This paper offers a new answer to an old question. Others have argued that exploitation is wrong because it is coercive, or degrading, or fails to protect the vulnerable. But these answers only work for certain cases; counterexamples are easily found. In this paper I identify a different answer to the question by placing exploitation within the larger family of wrongs to which it belongs. Exploitation is one species of wrongful gain, and exploiters always gain at the expense of others (...) by inflicting relative losses on disadvantaged parties. They do harm to their victims, even when their interactions are mutually advantageous, by failing to benefit the disadvantaged party as fairness requires. This failure is the essential wrong in every case of wrongful exploitation. At the end of the paper I assess how wrong this failure is as a way to gain at another's expense. (shrink)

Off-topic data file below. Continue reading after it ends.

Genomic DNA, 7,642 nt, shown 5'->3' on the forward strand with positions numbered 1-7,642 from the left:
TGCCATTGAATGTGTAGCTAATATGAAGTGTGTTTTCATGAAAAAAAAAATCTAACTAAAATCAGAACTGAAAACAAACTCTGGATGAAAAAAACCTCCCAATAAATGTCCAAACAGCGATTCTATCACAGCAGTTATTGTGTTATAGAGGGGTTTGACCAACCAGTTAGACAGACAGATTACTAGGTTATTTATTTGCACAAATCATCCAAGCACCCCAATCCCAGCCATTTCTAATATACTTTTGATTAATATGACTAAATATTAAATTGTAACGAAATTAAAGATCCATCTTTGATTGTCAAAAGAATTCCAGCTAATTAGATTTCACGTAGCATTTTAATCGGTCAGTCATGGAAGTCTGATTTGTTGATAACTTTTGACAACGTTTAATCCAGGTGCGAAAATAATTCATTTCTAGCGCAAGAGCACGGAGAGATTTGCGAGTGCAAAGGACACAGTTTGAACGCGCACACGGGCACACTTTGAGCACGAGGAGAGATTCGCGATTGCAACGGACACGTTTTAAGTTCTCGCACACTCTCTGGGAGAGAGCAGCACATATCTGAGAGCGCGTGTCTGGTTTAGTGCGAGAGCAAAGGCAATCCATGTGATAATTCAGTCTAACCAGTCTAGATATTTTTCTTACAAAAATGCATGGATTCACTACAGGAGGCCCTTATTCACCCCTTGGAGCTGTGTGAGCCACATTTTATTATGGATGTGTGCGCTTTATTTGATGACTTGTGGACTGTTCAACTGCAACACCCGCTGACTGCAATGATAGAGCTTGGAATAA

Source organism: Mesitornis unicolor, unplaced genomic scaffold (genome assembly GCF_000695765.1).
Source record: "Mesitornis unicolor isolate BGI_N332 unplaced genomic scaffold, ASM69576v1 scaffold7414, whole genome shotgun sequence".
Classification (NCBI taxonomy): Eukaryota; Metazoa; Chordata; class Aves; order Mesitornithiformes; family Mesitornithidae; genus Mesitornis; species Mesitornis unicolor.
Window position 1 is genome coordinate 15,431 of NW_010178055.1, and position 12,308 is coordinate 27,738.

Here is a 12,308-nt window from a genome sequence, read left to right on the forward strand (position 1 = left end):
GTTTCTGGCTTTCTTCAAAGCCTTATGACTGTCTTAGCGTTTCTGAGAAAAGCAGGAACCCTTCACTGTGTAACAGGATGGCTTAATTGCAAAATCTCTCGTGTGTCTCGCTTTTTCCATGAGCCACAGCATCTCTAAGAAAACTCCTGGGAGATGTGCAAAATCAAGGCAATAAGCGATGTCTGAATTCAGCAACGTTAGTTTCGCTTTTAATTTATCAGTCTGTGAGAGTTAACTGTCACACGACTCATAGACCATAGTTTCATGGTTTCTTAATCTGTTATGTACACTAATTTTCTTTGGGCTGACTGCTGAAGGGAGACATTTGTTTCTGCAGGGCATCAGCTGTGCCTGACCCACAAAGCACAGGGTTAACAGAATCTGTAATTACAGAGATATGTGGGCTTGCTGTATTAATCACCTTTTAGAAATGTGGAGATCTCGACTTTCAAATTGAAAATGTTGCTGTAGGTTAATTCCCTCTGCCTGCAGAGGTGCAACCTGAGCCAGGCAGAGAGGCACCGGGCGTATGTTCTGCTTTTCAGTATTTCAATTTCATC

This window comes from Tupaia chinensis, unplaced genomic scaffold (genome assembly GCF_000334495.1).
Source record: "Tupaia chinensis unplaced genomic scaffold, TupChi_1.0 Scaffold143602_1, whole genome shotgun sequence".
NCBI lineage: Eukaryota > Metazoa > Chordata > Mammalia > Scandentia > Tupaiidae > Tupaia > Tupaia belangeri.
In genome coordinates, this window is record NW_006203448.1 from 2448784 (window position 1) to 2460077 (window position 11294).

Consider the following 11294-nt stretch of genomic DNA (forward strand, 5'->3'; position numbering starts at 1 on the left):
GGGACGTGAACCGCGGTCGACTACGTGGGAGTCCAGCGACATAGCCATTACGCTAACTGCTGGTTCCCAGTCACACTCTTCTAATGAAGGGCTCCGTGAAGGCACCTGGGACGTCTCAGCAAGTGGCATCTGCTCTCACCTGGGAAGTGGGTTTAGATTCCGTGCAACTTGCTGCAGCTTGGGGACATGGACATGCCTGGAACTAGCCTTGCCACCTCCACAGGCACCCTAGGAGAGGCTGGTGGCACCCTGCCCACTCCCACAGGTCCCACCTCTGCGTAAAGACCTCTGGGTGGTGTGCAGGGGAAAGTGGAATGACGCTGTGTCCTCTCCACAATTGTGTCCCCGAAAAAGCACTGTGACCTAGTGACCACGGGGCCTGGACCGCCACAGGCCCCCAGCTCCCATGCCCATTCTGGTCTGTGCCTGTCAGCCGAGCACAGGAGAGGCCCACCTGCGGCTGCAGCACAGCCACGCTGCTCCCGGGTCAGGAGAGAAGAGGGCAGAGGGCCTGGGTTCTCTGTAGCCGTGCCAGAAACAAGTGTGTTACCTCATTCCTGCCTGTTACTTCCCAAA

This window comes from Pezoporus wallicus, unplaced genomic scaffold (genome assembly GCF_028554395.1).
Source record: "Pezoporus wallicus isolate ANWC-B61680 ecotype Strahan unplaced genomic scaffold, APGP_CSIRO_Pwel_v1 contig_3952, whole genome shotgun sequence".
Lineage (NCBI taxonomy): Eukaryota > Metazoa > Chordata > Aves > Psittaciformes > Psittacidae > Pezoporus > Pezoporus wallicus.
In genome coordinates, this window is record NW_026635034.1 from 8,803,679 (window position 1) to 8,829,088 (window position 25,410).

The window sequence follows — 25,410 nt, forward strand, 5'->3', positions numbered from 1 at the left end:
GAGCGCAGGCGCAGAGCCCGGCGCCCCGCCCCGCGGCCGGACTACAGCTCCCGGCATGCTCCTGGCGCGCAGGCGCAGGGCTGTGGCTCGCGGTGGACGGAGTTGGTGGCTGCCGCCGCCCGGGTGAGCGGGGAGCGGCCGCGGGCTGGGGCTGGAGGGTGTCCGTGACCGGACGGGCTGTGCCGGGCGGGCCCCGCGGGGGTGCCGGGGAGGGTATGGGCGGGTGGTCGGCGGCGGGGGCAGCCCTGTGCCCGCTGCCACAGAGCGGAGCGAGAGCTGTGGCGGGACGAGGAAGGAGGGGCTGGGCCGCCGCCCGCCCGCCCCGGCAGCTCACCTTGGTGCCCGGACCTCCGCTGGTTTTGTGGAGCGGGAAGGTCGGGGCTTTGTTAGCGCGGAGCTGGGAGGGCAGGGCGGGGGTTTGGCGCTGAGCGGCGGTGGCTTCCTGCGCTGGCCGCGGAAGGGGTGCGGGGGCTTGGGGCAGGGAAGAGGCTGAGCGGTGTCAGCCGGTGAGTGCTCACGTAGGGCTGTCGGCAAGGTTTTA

: Feminist affiliation has long been suspect among Native American women whose memories survive the dishonor of colonialism. The idea of common struggles is simultaneously repugnant and alluring. Sadly, this has led to much confusion and rejection between Aboriginal women. I suggest "a return to reciprocity" to understand and come to terms with feminist rejection or affiliation. If we cannot come together, the fracturing that began with European ideology will continue to fragment and destroy the fabric of Native cultures.